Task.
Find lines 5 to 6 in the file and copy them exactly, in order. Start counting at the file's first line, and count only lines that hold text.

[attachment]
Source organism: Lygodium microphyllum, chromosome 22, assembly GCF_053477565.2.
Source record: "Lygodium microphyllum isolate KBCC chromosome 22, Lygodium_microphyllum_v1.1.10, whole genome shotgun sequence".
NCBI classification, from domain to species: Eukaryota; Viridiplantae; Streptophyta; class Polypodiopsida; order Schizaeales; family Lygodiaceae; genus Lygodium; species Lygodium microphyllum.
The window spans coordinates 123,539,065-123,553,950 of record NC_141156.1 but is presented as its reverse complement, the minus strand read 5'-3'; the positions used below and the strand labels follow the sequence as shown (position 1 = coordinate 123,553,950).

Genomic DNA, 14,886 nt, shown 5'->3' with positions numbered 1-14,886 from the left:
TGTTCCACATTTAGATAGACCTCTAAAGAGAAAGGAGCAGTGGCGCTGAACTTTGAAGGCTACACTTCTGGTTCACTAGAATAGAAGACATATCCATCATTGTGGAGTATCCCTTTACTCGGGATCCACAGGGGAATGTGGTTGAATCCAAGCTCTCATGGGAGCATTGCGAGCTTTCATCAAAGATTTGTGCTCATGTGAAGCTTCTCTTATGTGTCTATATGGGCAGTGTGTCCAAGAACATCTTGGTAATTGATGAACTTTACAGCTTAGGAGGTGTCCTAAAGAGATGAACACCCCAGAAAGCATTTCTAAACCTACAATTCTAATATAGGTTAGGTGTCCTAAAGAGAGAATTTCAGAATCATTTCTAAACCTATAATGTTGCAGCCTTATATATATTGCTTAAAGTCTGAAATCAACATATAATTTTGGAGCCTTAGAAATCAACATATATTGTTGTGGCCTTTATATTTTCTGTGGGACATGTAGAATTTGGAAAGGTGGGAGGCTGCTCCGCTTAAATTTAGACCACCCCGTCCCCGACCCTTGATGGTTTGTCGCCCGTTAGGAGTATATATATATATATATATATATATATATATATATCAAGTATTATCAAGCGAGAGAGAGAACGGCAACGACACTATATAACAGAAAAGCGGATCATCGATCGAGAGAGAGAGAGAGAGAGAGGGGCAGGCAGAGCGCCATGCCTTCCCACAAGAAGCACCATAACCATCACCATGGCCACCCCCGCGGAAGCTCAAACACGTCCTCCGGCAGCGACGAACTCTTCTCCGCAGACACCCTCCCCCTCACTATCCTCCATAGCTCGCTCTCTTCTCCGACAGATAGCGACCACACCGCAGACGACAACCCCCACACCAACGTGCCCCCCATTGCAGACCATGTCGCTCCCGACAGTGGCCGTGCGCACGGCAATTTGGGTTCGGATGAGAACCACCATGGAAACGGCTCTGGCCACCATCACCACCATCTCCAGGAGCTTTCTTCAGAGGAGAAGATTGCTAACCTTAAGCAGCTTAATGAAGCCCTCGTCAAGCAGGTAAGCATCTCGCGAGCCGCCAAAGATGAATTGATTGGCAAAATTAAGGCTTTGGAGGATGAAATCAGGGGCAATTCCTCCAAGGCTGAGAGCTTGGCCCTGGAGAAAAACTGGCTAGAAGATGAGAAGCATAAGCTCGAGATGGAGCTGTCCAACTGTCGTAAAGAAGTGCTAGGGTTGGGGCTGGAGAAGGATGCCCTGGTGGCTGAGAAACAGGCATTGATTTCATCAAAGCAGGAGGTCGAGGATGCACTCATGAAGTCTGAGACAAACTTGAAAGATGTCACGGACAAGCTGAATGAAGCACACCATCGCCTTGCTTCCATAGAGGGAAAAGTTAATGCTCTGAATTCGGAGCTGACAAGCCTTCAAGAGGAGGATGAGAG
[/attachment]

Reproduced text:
Genomic DNA, 14,886 nt, shown 5'->3' with positions numbered 1-14,886 from the left:
TGTTCCACATTTAGATAGACCTCTAAAGAGAAAGGAGCAGTGGCGCTGAACTTTGAAGGCTACACTTCTGGTTCACTAGAATAGAAGACATATCCATCATTGTGGAGTATCCCTTTACTCGGGATCCACAGGGGAATGTGGTTGAATCCAAGCTCTCATGGGAGCATTGCGAGCTTTCATCAAAGATTTGTGCTCATGTGAAGCTTCTCTTATGTGTCTATATGGGCAGTGTGTCCAAGAACATCTTGGTAATTGATGAACTTTACAGCTTAGGAGGTGTCCTAAAGAGATGAACACCCCAGAAAGCATTTCTAAACCTACAATTCTAATATAGGTTAGGTGTCCTAAAGAGAGAATTTCAGAATCATTTCTAAACCTATAATGTTGCAGCCTTATATATATTGCTTAAAGTCTGAAATCAACATATAATTTTGGAGCCTTAGAAATCAACATATATTGTTGTGGCCTTTATATTTTCTGTGGGACATGTAGAATTTGGAAAGGTGGGAGGCTGCTCCGCTTAAATTTAGACCACCCCGTCCCCGACCCTTGATGGTTTGTCGCCCGTTAGGAGTATATATATATATATATATATATATATATATATATCAAGTATTATCAAGCGAGAGAGAGAACGGCAACGACACTATATAACAGAAAAGCGGATCATCGATCGAGAGAGAGAGAGAGAGAGAGGGGCAGGCAGAGCGCCATGCCTTCCCACAAGAAGCACCATAACCATCACCATGGCCACCCCCGCGGAAGCTCAAACACGTCCTCCGGCAGCGACGAACTCTTCTCCGCAGACACCCTCCCCCTCACTATCCTCCATAGCTCGCTCTCTTCTCCGACAGATAGCGACCACACCGCAGACGACAACCCCCACACCAACGTGCCCCCCATTGCAGACCATGTCGCTCCCGACAGTGGCCGTGCGCACGGCAATTTGGGTTCGGATGAGAACCACCATGGAAACGGCTCTGGCCACCATCACCACCATCTCCAGGAGCTTTCTTCAGAGGAGAAGATTGCTAACCTTAAGCAGCTTAATGAAGCCCTCGTCAAGCAGGTAAGCATCTCGCGAGCCGCCAAAGATGAATTGATTGGCAAAATTAAGGCTTTGGAGGATGAAATCAGGGGCAATTCCTCCAAGGCTGAGAGCTTGGCCCTGGAGAAAAACTGGCTAGAAGATGAGAAGCATAAGCTCGAGATGGAGCTGTCCAACTGTCGTAAAGAAGTGCTAGGGTTGGGGCTGGAGAAGGATGCCCTGGTGGCTGAGAAACAGGCATTGATTTCATCAAAGCAGGAGGTCGAGGATGCACTCATGAAGTCTGAGACAAACTTGAAAGATGTCACGGACAAGCTGAATGAAGCACACCATCGCCTTGCTTCCATAGAGGGAAAAGTTAATGCTCTGAATTCGGAGCTGACAAGCCTTCAAGAGGAGGATGAGAG